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NICE rejects Roche's breast cancer drug Perjeta

Says the treatment's long-term benefits are unclear

Roche Perjeta pertuzumab 

The UK's National Institute for Health and Care Excellence (NICE) has turned down Roche's breast cancer therapy Perjeta, saying its long-term benefits are unclear.

The draft guidance suggests NICE would like to see more data on the benefits of adding Perjeta (pertuzumab) to treatment with chemotherapy or Roche's Herceptin (trastuzumab) - particularly its effect on overall survival - in people with HER2-positive breast cancer.

Perjeta is used alongside Herceptin or docetaxel to reduce the volume of breast tumours before surgery, making it easier to carry out the operation.

NICE said there was evidence that adding pertuzumab to therapy "was more successful at getting rid of cancer in the breast and lymph nodes before surgery", but the agency went on to suggest that it was "very uncertain about the extent to which this would reduce the risk of the disease recurring and result in longer survival".

The decision to reject Perjeta comes shortly after cancer charities called for sweeping reforms to NICE's appraisal process, arguing that it is based on outdated methodology and is denying thousands of patients access to effective treatments.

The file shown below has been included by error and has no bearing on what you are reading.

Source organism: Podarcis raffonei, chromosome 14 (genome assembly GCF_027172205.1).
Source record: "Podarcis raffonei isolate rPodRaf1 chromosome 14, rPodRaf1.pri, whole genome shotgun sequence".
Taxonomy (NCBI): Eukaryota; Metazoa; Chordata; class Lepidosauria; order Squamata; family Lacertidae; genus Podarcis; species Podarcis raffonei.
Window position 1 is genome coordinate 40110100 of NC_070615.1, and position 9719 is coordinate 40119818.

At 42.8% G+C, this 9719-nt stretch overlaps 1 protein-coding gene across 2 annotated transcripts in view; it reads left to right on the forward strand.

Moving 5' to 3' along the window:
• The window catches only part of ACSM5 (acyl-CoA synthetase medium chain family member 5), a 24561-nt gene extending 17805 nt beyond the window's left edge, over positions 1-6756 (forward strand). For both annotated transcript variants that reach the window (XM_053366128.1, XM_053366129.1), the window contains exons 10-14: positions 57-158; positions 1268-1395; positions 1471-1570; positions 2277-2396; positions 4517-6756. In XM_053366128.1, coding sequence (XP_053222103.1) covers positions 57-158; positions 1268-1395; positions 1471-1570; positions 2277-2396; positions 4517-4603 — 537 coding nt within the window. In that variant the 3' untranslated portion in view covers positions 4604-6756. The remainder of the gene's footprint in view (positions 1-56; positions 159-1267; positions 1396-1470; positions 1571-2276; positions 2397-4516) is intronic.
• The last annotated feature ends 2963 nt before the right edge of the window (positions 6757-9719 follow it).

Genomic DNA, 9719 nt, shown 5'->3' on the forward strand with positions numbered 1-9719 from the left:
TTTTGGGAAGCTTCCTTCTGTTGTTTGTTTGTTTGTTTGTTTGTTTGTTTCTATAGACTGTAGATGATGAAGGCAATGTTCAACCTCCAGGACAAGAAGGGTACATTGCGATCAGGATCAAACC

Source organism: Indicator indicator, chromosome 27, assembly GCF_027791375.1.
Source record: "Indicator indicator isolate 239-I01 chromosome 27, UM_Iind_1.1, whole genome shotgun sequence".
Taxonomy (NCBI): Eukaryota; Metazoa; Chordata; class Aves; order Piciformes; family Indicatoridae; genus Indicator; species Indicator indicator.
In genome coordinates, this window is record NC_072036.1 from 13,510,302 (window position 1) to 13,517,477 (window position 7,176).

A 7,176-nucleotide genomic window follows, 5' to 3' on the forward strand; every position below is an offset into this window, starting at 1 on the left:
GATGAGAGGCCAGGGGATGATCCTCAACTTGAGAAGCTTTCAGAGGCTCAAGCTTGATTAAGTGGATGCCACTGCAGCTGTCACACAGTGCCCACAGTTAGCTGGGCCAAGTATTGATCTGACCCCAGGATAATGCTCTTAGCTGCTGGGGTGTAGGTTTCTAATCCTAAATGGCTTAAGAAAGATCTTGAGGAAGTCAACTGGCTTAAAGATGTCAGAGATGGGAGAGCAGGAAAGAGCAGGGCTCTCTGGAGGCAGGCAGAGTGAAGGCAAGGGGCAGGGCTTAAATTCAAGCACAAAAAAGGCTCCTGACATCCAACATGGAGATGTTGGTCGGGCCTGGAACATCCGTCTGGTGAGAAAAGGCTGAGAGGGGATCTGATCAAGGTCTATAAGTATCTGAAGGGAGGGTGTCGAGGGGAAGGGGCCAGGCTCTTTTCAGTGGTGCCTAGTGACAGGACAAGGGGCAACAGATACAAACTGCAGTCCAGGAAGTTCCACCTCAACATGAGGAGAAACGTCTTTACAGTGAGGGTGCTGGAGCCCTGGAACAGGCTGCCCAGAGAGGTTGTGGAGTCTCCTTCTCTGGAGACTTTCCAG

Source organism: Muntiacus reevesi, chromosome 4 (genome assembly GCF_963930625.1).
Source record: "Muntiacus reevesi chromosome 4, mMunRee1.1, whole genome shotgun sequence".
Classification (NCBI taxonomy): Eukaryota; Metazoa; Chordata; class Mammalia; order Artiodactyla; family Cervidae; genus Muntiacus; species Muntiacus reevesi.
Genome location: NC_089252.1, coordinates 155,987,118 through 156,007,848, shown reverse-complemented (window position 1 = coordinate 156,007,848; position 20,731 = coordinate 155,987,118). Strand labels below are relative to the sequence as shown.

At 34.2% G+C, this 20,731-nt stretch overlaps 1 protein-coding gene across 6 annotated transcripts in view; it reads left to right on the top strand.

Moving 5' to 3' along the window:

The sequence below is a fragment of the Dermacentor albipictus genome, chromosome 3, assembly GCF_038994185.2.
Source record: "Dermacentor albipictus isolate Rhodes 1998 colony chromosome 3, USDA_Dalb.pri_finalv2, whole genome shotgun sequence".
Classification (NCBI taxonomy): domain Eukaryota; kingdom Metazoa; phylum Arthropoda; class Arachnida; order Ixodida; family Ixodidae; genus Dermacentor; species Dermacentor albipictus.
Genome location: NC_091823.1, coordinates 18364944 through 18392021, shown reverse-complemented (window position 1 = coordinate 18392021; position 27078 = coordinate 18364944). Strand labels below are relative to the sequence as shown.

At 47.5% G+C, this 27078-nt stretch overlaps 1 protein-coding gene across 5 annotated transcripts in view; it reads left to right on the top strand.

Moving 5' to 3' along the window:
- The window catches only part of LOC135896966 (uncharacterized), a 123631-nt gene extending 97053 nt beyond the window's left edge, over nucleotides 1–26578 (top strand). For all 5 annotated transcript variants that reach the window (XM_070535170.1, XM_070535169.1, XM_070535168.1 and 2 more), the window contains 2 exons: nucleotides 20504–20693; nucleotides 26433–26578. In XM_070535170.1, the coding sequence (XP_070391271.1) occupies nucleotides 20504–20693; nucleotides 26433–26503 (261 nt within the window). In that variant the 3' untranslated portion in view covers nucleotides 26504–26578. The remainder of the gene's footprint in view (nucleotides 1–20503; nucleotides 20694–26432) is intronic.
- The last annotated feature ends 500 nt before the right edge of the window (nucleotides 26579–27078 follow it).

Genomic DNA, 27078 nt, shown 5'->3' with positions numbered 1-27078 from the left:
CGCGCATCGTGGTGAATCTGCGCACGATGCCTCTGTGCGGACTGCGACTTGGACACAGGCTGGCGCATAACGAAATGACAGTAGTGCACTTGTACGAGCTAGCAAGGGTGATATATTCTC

Perjeta is the latest in a series of new cancer treatments that have had their access restricted by NICE as it tries to cope with a stream of approvals for new medicines that represent clinical advances but are priced at a hefty premium. Other recent examples including Bristol-Myers Squibb's Opdivo (nivolumab) in lung cancer and Johnson & Johnson's leukaemia drug Imbruvica (ibrutinib).

Pertuzumab costs £2,395 per 420mg vial, according to NICE, which says the total cost of treatment with the drug ranges from £7,185 to £16,765, depending on the number of cycles needed by the patient. 

Breast cancer charities appeared on the whole to be resigned to the decision. In a statement, Breast Cancer Now said the result of the appraisal was "not unexpected" as the clinical evidence for Perjeta's role in this clinical setting is "still insufficient".

The charity expressed the hope that Perjeta would qualify for the new 'maybe' category NICE will shortly introduce for drugs that will be considered for the Cancer Drugs Fund (CDF) - and that access to the drug would be permitted while additional evidence is collected.

More than 50,000 women and around 340 men are diagnosed with breast cancer each year in the UK with around 10-15% of cases falling into the HER2-positive category. 

The preliminary recommendations are open for comment until June 13, and any patient already on Perjeta will be able to continue treatment for the time being.

Article by
Phil Taylor

20th May 2016

From: Regulatory

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